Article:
THANK YOU TO EVERYONE WHO’S TAKEN PART IN THIS – ALL SURVEYS ARE NOW CLOSED.
You’ll notice that Ireland isn’t included in this list. That’s because things work rather different for British citizens who are resident there – they’re not required to register for residence or show ‘sufficient resources’ or health cover, so the same issues don’t apply as for the other EU26 countries.
Ingrid Taylor reports from Munich: After two ‘Brexit Countdown’ evenings, it was time for a follow-up ‘Brexit Stammtisch’ to discuss all the events of recent weeks. On Monday, May 8th, a group of around 50 British professionals met to take stock. In a government declaration in the Bundestag, Angela Merkel herself had welcomed the contribution of British people to German society, and said we should stay. And the EU27 is also supporting our interests, as evidenced in their recently published draft negotiating guidelines (the content of which owes much to the efforts of the British in Europe Coalition). But we are still waiting for positive signals from across the Channel….
Everyone was encouraged to lobby local, national and European politicians, including those in the UK, in order to raise our concerns with those who have influence. A plea was also made for everyone who has a vote in the UK election to use it (with details of how to get your overseas vote on this website) Lawyer David Hole explained the nuances of acquired rights, pointed to the different interpretations on their future and the serious implications of their loss for UK citizens living in the EU27. Rob Harrison outlined the Coalition´s various initiatives and activities. And Monika Haines reported on her survey of local companies, aimed at finding out what their plans are as regards their British employees post-Brexit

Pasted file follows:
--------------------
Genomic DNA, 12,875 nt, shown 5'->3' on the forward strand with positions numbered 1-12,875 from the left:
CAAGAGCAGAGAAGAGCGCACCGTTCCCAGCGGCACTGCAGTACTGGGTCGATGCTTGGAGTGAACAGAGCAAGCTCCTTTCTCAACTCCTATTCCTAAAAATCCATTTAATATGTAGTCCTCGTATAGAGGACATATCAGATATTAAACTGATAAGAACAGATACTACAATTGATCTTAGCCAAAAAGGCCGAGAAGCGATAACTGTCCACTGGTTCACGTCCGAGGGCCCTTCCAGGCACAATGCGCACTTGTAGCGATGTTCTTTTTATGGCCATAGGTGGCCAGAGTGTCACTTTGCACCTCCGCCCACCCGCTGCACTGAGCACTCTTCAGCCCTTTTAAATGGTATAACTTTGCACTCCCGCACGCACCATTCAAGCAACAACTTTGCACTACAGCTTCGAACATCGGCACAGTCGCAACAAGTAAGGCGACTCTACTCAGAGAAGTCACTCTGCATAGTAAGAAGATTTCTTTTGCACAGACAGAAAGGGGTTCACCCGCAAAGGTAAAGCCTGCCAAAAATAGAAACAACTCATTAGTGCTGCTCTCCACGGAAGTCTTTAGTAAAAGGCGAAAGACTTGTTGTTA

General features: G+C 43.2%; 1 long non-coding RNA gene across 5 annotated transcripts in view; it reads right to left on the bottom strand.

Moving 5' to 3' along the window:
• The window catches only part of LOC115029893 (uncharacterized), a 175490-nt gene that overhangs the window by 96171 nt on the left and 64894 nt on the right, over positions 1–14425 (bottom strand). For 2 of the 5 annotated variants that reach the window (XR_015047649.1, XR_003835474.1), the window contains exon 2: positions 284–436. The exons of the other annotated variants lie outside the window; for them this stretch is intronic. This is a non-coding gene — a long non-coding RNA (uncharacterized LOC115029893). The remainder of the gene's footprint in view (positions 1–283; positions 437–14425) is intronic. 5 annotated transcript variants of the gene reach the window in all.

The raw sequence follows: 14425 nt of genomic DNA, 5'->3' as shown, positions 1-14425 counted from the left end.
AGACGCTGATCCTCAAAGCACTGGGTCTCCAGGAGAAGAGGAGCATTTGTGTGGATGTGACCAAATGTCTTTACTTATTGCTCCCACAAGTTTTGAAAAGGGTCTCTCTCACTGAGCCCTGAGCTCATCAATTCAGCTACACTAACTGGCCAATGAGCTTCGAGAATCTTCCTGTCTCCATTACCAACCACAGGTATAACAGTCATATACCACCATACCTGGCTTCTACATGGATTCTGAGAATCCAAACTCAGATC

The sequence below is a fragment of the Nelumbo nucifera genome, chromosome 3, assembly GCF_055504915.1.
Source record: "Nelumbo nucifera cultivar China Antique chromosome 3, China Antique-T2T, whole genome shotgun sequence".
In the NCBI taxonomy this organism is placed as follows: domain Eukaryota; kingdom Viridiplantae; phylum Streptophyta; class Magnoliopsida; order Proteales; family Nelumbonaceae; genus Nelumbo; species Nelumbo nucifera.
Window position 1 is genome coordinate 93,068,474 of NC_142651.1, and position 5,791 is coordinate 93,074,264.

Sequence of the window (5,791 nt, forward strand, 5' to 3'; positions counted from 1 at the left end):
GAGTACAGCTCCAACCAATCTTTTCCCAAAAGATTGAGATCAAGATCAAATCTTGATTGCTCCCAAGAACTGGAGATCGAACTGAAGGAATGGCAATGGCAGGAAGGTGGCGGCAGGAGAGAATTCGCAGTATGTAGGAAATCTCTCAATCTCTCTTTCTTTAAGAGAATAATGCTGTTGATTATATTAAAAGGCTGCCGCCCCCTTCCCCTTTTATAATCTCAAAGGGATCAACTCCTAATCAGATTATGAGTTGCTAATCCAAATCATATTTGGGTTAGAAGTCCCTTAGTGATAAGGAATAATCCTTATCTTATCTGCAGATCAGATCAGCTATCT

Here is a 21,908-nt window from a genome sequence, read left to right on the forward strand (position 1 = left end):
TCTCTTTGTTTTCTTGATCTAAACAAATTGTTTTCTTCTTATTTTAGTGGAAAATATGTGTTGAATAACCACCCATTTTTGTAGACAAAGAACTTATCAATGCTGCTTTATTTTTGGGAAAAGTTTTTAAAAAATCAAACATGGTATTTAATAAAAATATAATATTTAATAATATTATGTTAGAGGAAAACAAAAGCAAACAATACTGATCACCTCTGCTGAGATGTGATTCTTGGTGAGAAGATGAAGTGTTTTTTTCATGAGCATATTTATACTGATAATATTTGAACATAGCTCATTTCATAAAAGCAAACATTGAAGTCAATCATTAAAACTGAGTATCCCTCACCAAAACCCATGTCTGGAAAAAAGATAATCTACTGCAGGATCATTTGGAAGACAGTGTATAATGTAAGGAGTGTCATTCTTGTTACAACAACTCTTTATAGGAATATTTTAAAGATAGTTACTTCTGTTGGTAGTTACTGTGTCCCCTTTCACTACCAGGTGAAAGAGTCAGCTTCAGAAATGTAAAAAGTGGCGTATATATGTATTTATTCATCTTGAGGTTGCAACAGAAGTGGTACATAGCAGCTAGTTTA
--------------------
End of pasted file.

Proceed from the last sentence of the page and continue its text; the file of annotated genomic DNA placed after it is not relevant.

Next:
Guardian Brexit correspondent Lisa O’Carroll came along to report on the event; she highlighted a number of the issues covered, and interviewed individuals about their concerns.
70 British residents of Munich and the surrounding area came together on 27th March evening to review their options on the eve of Article 50 being triggered on the 29th March. (Photos of event below) The event aimed to provide information and an opportunity for all Brits living in the area to discuss the prospect of Brexit and the impact it may have on British citizens living in Germany. David Hole (solicitor and Rechtsanwalt) detailed the rights possibly at risk and potential scenarios. Ingrid Taylor (translator and teacher of German) reported on the work of the British in Europe Coalition, and set out what was involved in applying for German citizenship. Taylor said:
“The urgency in submitting citizenship applications soon must be underlined, as the waiting time in Munich to get an appointment to hand in the completed application is 8 months. It then takes the authorities a further 6 – 9 months to process the application. The clock is therefore ticking for those who want to obtain German citizenship ahead of Brexit and still retain their UK citizenship, i.e. dual citizenship. After Brexit, it is unlikely that both will be possible; it will be one or the other“
Due to the level of interest a second Brexit Countdown Event is being held in Munich on Monday, April 3rd. See details below:
The largest coalition group of British citizens living and working in Europe.